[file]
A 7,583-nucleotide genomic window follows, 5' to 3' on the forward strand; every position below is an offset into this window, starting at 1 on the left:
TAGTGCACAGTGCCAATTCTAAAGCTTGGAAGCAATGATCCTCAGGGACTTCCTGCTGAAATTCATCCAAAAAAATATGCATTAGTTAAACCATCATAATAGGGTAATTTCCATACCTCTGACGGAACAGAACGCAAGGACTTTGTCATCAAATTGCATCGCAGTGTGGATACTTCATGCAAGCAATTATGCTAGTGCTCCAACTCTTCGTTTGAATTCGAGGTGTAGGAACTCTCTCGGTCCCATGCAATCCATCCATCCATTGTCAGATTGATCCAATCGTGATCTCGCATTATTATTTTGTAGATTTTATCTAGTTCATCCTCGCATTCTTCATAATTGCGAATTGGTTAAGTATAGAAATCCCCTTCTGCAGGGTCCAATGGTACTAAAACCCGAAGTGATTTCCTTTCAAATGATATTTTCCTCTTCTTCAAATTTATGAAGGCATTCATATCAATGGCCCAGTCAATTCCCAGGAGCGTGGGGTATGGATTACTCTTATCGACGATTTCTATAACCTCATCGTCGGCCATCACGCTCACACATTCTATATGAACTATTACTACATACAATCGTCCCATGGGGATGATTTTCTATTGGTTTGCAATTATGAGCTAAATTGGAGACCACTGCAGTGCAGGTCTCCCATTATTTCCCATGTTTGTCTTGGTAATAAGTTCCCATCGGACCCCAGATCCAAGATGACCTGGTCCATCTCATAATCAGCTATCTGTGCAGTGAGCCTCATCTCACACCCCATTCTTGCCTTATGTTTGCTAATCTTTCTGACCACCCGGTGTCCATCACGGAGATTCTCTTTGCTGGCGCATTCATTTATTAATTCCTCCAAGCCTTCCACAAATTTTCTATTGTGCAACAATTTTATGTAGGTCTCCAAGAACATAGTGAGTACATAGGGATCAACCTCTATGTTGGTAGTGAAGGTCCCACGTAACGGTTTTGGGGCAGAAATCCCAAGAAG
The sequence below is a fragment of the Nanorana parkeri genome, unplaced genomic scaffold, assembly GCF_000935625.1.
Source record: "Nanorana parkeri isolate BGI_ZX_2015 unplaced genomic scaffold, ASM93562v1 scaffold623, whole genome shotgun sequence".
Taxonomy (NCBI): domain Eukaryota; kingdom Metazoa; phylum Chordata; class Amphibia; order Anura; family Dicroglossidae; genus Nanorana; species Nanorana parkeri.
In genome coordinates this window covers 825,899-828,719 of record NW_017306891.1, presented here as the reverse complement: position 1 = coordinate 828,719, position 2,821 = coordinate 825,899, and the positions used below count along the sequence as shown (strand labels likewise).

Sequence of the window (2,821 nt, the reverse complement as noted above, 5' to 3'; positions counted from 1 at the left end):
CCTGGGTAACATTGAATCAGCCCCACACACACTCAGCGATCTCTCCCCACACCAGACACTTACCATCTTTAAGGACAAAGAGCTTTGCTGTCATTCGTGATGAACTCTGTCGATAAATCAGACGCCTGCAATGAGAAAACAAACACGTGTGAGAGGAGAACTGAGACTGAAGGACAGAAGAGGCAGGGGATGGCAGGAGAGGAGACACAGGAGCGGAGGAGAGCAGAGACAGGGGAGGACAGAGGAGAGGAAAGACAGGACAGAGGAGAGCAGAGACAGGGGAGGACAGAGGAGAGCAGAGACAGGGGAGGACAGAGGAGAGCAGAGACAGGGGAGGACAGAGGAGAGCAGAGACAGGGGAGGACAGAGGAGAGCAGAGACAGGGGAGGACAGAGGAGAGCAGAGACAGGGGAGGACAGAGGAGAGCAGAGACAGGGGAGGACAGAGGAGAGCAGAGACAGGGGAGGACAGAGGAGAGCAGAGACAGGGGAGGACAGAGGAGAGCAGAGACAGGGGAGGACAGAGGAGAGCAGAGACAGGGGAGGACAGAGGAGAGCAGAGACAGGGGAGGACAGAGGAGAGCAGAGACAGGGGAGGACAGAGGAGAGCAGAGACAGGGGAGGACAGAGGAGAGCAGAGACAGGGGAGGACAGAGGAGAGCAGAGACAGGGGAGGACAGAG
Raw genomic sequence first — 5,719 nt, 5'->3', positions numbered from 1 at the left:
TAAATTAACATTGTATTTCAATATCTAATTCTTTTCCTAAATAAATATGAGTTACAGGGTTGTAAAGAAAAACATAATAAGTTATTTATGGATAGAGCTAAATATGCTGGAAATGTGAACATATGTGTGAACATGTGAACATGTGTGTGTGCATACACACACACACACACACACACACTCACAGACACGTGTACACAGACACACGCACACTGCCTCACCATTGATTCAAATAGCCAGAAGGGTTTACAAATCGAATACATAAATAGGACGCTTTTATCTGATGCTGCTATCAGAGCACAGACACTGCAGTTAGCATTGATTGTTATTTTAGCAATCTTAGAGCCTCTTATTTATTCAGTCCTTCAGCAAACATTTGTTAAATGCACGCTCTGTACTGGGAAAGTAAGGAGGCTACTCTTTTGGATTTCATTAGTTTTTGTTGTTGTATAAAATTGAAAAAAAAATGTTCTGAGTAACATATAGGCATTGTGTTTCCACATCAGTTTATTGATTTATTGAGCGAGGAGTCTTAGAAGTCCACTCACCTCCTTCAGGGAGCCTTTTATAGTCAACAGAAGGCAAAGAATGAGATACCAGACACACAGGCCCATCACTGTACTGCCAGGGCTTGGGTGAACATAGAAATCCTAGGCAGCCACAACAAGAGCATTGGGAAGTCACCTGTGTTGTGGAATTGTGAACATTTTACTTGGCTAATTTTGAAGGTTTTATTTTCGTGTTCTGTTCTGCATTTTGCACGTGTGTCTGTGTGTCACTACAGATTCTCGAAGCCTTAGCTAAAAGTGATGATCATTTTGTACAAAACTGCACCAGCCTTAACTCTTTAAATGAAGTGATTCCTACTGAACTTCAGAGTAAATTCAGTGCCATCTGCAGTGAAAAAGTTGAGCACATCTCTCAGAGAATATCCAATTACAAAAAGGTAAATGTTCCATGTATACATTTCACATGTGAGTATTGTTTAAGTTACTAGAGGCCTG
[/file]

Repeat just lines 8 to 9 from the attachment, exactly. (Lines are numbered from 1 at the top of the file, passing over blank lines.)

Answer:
CCTGGGTAACATTGAATCAGCCCCACACACACTCAGCGATCTCTCCCCACACCAGACACTTACCATCTTTAAGGACAAAGAGCTTTGCTGTCATTCGTGATGAACTCTGTCGATAAATCAGACGCCTGCAATGAGAAAACAAACACGTGTGAGAGGAGAACTGAGACTGAAGGACAGAAGAGGCAGGGGATGGCAGGAGAGGAGACACAGGAGCGGAGGAGAGCAGAGACAGGGGAGGACAGAGGAGAGGAAAGACAGGACAGAGGAGAGCAGAGACAGGGGAGGACAGAGGAGAGCAGAGACAGGGGAGGACAGAGGAGAGCAGAGACAGGGGAGGACAGAGGAGAGCAGAGACAGGGGAGGACAGAGGAGAGCAGAGACAGGGGAGGACAGAGGAGAGCAGAGACAGGGGAGGACAGAGGAGAGCAGAGACAGGGGAGGACAGAGGAGAGCAGAGACAGGGGAGGACAGAGGAGAGCAGAGACAGGGGAGGACAGAGGAGAGCAGAGACAGGGGAGGACAGAGGAGAGCAGAGACAGGGGAGGACAGAGGAGAGCAGAGACAGGGGAGGACAGAGGAGAGCAGAGACAGGGGAGGACAGAGGAGAGCAGAGACAGGGGAGGACAGAGGAGAGCAGAGACAGGGGAGGACAGAGGAGAGCAGAGACAGGGGAGGACAGAG
Raw genomic sequence first — 5,719 nt, 5'->3', positions numbered from 1 at the left: